– A music critic writes:
I was wondering if you could recommend a single Balanchine DVD to this scandalously ill-informed balletomoron.
You have two choices:
(1) Balanchine, on Kultur, is a first-rate, smartly written PBS documentary from the Eighties containing excerpts, some of them extended, from most of the major Balanchine ballets. Watching it on TV was what inspired me to go see New York City Ballet for the very first time.
(2) Nonesuch has just put out two DVDs called Choreography by Balanchine containing performances by New York City Ballet, overseen in the studio by Balanchine himself. Start with the one that contains The Four Temperaments and Stravinsky Violin Concerto. These performances, originally shown on PBS’s Dance in America in the Seventies, introduced untold numbers of viewers to Balanchine. The visceral impact of theatrical dance can only be suggested on the small screen, but the Choreography by Balanchine telecasts were extremely well-directed and give a surprisingly good sense of what the ballets look like on stage. (The Balanchine documentary on Kultur contains snippets from most of these performances.)
Ideally, you should watch both DVDs, but my guess is that either one will at least pique your interest.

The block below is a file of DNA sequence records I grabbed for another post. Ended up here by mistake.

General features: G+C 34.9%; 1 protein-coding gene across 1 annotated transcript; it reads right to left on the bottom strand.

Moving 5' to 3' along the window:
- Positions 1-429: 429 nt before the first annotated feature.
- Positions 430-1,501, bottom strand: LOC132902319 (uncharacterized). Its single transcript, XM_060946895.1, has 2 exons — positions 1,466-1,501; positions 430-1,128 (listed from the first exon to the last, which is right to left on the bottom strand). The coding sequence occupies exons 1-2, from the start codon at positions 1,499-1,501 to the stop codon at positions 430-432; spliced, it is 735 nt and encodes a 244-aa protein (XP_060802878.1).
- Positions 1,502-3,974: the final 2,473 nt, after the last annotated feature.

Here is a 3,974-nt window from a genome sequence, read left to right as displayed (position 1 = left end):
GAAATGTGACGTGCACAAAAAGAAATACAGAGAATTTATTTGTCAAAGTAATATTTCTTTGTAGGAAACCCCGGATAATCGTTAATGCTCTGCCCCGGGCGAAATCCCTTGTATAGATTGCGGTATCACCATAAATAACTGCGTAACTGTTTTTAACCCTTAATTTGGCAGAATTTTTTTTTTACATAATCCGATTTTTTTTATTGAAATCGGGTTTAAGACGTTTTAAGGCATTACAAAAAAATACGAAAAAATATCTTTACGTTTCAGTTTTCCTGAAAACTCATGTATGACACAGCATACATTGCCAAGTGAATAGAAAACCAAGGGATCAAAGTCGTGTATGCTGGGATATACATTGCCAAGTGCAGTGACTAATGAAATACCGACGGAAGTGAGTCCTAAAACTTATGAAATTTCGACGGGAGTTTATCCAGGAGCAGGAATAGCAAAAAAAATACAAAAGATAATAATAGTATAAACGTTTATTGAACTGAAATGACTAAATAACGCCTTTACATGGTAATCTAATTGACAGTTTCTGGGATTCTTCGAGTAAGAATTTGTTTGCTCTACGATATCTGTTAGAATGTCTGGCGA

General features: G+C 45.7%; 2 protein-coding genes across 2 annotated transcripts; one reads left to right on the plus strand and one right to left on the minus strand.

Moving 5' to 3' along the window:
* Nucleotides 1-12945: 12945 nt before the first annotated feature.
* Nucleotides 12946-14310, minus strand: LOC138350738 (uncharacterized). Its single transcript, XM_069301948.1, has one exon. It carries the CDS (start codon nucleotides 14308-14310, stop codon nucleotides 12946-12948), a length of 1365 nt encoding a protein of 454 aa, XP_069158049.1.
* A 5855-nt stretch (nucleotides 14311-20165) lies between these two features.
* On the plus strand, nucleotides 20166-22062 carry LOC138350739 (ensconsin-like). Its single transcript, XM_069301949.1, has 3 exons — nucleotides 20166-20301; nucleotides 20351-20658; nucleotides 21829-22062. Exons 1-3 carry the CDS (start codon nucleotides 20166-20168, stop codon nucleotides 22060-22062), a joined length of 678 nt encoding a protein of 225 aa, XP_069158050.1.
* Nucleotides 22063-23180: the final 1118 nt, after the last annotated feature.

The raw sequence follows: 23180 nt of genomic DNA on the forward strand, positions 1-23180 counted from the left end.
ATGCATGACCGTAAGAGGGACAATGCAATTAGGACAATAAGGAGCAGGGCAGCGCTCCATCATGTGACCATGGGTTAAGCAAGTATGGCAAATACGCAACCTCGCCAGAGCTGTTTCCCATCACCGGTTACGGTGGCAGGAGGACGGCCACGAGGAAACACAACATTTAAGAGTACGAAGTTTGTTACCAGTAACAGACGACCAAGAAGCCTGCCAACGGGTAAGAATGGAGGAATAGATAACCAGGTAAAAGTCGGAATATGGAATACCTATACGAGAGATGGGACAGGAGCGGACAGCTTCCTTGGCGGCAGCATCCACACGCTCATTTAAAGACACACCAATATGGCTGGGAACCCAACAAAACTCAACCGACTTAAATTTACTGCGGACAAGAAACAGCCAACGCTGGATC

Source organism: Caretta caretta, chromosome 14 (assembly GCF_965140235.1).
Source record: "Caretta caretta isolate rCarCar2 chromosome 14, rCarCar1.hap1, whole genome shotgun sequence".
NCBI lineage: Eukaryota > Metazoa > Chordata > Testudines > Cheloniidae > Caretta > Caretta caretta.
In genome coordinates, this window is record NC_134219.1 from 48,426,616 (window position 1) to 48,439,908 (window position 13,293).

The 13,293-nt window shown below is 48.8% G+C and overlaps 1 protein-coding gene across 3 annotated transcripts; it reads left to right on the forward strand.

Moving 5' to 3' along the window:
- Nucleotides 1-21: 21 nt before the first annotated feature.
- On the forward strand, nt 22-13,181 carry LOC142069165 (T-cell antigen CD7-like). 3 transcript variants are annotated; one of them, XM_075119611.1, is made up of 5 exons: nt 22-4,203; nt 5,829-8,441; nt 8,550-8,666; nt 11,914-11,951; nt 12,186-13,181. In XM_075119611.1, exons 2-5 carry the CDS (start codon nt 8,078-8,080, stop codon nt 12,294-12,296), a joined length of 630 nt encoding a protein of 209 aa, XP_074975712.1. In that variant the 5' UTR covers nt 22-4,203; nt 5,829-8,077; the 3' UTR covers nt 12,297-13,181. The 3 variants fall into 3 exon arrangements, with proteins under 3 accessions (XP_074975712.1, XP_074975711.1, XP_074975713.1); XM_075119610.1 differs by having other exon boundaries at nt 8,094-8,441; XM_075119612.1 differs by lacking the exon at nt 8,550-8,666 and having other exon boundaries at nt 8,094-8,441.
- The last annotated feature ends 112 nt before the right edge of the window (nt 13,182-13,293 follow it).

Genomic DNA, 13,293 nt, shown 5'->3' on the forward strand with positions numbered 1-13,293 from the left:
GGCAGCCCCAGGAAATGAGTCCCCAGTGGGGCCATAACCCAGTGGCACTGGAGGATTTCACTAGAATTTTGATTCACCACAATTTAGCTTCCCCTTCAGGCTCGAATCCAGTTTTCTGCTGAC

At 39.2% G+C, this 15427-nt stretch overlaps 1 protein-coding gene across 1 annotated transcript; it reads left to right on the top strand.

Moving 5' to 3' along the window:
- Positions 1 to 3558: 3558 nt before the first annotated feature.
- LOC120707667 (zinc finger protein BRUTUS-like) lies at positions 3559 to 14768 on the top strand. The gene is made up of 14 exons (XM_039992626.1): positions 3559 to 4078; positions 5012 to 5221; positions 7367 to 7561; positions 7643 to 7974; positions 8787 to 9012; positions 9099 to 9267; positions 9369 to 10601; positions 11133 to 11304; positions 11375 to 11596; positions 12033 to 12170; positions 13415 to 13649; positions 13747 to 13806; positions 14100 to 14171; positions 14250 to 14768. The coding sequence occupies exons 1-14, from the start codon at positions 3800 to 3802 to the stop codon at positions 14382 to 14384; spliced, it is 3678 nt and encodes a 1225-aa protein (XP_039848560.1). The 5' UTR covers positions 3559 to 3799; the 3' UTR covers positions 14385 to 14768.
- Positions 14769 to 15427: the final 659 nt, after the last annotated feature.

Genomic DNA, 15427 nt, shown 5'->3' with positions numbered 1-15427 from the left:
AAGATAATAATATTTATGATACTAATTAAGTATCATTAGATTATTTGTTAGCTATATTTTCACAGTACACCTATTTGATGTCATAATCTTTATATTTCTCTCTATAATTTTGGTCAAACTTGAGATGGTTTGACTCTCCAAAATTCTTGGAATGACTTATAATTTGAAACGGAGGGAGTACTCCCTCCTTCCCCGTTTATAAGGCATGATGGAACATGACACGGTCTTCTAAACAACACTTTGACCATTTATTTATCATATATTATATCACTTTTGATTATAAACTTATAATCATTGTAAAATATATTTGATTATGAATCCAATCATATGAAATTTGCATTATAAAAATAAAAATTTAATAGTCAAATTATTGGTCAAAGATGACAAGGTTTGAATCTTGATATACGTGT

– A reader writes:
In thinking about your new book on George Balanchine, and your coverage of dance generally: could you display on the Web site, or provide a link to, a dance score? I’m sure most people have seen a music score, and know what music looks like written down. But I think few of us, me included, know what choreography looks like written down (at least I assume it’s written down!). What does a dance look like on paper? I’m sure many of us would like to see what this looks like.
Gladly. To see an introductory example of dance notation, go to the Dance Notation Bureau’s Web site, then click on the “Notation Basics” button in the left-hand column. You’ll see a brief explanation of Labanotation, the most widely used form of dance notation. You can find out more about dance notation by exploring the rest of the site.
I should add, however, that choreographers themselves rarely if ever use dance notation. Most of them don’t even know how to read Labanotation, much less write it. Instead, they demonstrate the successive moves of a dance to the dancers in the studio, and the finished product is documented by videotaping a complete performance. Notation comes later, if at all. Similarly, older dances are usually revived not by way of notated scores but through a show-and-tell process, with archival videotape available as a backup in case of memory lapses. This is why so many ballets of the past are now “lost”: they were neither videotaped nor notated, and once they ceased to be performed on a regular basis, the steps were gradually forgotten.
Unlikely as it may sound, certain dancers are capable of carrying all the steps of a ballet in their heads, Fahrenheit 451-style, and teaching them to the members of a company that has never before performed it. Sometimes they may remember a dance better than the choreographer himself: Balanchine, for example, forgot the steps to Le Tombeau de Couperin after he made it, and it was only because Rosemary Dunleavy remembered them that the ballet was later revived and documented for posterity. (In return for this feat, Balanchine left Dunleavy the rights to Tombeau in his will.)